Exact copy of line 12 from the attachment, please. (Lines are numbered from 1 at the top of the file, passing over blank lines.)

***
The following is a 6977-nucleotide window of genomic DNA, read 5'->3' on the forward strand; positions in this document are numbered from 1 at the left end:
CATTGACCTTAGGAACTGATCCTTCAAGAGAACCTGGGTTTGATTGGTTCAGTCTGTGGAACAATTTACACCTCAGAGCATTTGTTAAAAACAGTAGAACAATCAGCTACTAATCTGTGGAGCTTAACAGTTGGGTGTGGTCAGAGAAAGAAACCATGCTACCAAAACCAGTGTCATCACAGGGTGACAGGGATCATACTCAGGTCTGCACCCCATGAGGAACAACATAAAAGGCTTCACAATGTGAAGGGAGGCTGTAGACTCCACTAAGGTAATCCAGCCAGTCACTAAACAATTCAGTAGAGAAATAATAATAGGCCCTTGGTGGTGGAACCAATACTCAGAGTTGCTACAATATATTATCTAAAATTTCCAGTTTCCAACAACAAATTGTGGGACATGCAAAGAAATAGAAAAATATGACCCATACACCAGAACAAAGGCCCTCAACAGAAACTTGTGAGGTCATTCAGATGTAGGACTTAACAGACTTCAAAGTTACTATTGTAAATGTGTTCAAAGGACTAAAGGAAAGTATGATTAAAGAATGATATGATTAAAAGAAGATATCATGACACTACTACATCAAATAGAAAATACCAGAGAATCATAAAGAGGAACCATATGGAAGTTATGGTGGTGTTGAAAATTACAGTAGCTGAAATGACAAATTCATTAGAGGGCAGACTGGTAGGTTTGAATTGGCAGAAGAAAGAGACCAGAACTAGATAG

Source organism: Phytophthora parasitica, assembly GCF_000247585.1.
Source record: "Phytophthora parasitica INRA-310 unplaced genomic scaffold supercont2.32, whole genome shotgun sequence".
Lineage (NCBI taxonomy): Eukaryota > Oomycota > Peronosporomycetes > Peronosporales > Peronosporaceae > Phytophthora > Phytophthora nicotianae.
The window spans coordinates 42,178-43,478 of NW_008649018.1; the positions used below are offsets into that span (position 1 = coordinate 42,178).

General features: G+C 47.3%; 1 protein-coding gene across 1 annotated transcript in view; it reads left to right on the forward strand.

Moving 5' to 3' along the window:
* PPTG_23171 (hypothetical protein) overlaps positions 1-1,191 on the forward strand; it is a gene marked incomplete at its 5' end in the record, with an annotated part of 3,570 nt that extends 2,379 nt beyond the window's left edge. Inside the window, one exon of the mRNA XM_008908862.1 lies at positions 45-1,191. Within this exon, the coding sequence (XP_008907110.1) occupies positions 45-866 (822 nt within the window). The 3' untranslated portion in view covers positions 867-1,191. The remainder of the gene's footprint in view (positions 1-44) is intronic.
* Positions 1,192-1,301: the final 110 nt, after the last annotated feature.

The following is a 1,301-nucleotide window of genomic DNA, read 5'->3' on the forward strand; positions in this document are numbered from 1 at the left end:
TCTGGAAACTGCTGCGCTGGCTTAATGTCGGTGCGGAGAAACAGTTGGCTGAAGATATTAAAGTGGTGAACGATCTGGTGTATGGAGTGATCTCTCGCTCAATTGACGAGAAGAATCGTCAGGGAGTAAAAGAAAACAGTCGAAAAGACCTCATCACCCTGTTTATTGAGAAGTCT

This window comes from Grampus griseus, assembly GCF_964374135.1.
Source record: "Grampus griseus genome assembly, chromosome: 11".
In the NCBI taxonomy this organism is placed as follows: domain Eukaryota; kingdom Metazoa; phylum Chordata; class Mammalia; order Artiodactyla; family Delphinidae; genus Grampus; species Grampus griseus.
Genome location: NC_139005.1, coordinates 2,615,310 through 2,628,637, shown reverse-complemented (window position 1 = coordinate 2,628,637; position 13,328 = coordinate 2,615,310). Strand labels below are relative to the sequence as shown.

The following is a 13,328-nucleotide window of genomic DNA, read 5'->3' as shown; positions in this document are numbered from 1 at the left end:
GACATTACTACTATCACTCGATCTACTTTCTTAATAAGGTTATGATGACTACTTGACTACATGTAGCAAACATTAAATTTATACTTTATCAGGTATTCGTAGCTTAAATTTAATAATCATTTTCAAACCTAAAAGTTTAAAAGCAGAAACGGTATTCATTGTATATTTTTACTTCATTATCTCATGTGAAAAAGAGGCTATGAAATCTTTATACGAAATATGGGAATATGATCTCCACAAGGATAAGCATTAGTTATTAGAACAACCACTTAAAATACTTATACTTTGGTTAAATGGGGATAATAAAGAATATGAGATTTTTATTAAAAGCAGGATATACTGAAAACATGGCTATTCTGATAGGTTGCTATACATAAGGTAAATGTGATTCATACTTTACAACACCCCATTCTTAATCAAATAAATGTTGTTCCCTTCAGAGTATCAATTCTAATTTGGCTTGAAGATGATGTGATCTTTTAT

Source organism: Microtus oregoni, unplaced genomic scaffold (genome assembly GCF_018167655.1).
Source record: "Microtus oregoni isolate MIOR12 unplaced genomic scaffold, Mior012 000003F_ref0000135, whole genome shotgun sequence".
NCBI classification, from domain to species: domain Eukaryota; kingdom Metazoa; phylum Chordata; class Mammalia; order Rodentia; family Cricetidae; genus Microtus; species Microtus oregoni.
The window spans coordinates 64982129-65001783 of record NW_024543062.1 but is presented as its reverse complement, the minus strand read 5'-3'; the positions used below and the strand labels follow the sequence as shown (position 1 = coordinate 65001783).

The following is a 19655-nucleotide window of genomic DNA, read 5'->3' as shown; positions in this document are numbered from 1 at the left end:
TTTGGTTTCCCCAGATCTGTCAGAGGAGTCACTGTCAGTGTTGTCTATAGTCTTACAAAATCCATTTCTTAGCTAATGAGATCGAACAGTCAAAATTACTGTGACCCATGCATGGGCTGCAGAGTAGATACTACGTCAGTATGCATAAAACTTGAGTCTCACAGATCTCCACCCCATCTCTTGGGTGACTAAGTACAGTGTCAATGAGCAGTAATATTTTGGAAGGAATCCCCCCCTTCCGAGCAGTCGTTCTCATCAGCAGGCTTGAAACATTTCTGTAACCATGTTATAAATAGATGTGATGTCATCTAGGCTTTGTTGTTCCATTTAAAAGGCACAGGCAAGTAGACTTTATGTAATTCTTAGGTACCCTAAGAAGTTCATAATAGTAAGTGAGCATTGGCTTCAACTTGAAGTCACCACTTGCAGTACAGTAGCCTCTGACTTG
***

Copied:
TCTGGAAACTGCTGCGCTGGCTTAATGTCGGTGCGGAGAAACAGTTGGCTGAAGATATTAAAGTGGTGAACGATCTGGTGTATGGAGTGATCTCTCGCTCAATTGACGAGAAGAATCGTCAGGGAGTAAAAGAAAACAGTCGAAAAGACCTCATCACCCTGTTTATTGAGAAGTCT